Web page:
Neither development, however, prompted much movement in Coke or Pepsi share prices.
Coke rose 1/8 to 79 7/16; Pepsi dipped 1/16 to 32 7/16.
Merrill Lynch analyst Doug Lane said that Coke's Wendy's win wouldn't have a substantial impact on revenue.
Any negative effect on Pepsi stock was softened after a judge denied a bid by the cooperatively owned Ocean Spray to block Pepsi's purchase from Seagram of No. 1 juice brand Tropicana, Lane said. A Pepsi spokesman said the sale may close within days.
The Wendy's contract and the Tropicana decision "are relatively minor events," Lane said. "It's a mild positive for Coke. But in the big scheme of things, it's not a big deal."
Wendy's International Inc., based in Dublin, Ohio, will no longer let franchisees choose between Coke and Pepsi. The decision affects the approximately 20 percent of Wendy's restaurants not already serving Coke. Atlanta-based Coke has supplied Wendy's 900 company-owned restaurants in the United States as well as most of its 3,700 franchises.
Officials at Pepsi, based in Purchase, N.Y., weren't invited to bid on the Wendy's contract. Still they were preparing a "magnificent offer - one that will greatly exceed anything on the table," said the president of Pepsi's fountain-beverage division, Vince Gennaro.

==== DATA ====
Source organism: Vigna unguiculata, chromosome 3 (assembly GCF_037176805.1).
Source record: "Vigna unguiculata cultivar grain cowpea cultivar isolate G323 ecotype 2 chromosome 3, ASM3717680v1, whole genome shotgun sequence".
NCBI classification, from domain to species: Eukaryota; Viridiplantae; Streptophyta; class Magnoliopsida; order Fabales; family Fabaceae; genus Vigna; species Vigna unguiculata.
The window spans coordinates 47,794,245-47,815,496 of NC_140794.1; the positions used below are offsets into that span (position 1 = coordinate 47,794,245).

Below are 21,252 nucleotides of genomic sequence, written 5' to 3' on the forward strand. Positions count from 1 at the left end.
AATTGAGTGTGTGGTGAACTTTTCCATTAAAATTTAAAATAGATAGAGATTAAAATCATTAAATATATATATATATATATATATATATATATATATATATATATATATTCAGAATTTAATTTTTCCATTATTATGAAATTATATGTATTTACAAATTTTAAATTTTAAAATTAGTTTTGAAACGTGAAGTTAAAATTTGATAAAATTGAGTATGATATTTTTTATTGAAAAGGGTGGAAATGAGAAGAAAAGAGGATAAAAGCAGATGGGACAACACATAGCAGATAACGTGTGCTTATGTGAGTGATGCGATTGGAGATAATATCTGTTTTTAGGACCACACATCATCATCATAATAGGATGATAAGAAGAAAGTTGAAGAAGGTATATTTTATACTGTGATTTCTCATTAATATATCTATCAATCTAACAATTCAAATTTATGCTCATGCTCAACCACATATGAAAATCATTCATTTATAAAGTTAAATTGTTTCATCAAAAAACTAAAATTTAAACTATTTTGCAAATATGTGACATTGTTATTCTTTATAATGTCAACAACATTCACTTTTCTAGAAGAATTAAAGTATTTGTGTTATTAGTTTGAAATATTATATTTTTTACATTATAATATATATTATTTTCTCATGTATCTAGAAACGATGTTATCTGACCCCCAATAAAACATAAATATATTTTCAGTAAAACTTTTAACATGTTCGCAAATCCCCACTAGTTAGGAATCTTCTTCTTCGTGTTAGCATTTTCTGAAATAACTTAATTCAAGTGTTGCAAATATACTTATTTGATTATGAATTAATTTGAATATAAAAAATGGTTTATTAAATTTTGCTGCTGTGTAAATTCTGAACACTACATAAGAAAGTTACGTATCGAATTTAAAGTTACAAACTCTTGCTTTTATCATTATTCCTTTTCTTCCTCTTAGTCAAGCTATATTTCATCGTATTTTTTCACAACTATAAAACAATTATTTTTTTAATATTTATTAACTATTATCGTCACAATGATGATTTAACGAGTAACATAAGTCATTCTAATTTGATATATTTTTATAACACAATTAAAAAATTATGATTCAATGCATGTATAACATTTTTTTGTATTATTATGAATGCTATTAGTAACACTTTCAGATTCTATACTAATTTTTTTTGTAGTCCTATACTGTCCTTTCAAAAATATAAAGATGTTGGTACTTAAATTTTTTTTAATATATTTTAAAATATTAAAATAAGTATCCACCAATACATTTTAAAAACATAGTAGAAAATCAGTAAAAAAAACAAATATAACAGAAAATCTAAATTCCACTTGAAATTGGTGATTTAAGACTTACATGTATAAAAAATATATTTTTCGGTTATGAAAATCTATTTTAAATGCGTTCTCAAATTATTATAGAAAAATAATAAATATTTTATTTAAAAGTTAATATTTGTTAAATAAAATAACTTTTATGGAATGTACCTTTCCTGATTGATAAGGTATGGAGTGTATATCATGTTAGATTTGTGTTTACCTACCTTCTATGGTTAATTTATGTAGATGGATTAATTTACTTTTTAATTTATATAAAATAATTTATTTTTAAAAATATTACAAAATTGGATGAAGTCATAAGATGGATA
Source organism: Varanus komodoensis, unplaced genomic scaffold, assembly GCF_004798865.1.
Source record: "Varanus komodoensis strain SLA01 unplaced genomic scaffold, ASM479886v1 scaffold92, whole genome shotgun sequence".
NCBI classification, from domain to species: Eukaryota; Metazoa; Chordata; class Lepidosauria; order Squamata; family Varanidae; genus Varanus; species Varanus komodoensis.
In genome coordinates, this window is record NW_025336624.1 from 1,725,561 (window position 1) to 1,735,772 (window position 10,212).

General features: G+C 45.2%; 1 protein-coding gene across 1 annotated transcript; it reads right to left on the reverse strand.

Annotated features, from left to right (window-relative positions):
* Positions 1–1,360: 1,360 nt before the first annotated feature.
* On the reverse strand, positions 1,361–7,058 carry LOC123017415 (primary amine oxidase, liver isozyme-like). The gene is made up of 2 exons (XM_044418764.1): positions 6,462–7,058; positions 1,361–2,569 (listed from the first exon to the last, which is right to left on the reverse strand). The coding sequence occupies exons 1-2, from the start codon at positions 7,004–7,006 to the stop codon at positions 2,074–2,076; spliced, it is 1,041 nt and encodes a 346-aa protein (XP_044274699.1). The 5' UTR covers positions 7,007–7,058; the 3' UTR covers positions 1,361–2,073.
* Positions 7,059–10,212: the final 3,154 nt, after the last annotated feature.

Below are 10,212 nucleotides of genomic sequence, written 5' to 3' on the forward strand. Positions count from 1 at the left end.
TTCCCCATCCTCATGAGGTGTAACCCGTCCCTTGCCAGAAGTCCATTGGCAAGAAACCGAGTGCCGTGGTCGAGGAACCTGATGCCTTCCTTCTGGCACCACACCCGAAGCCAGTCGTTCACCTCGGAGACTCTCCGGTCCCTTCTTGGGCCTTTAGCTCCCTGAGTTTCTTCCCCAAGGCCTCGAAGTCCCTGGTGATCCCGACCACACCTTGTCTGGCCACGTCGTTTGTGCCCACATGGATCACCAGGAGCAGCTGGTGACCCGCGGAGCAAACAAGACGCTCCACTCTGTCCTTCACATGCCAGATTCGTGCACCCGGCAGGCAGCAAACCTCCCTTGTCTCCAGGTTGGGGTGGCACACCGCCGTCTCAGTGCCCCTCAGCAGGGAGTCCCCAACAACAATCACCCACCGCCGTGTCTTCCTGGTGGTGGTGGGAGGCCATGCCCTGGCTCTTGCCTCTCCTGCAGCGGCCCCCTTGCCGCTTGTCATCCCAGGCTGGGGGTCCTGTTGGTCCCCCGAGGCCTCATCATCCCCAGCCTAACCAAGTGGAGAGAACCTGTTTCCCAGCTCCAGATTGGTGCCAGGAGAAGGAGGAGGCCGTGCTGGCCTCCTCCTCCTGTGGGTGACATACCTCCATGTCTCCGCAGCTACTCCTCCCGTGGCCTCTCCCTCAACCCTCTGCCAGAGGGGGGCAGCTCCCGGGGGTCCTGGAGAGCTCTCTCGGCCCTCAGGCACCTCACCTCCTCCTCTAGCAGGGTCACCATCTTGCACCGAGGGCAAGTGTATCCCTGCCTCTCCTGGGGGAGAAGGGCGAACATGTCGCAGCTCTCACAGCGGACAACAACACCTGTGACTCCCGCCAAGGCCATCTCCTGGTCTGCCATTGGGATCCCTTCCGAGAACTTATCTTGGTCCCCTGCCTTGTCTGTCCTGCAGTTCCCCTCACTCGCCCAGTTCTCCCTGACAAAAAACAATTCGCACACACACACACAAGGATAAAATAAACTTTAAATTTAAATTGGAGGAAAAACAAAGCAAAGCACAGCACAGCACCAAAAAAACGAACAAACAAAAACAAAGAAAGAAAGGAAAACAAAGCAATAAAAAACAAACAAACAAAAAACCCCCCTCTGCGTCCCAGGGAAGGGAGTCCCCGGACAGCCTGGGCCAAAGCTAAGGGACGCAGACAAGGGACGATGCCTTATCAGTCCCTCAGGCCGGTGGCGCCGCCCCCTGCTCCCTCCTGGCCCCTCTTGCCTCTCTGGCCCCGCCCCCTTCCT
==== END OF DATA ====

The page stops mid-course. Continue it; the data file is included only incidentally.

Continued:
The company had been working to improve its fountain business and had mentioned Wendy's as a chain where inroads had been made.
Terms of the Coca-Cola agreement weren't announced, but Wendy's chairman and chief executive, Gordon Teter, said in a letter to franchisees that Coke will pour $42 million into Wendy's national advertising campaign in the first year.
Meanwhile, once Pepsi completes the Tropicana purchase, it plans to open a new front in the cola wars, pitting Tropicana against struggling Coke unit Minute Maid.
By Steve Gelsi, CBS MarketWatch. The Associated Press contributed to this report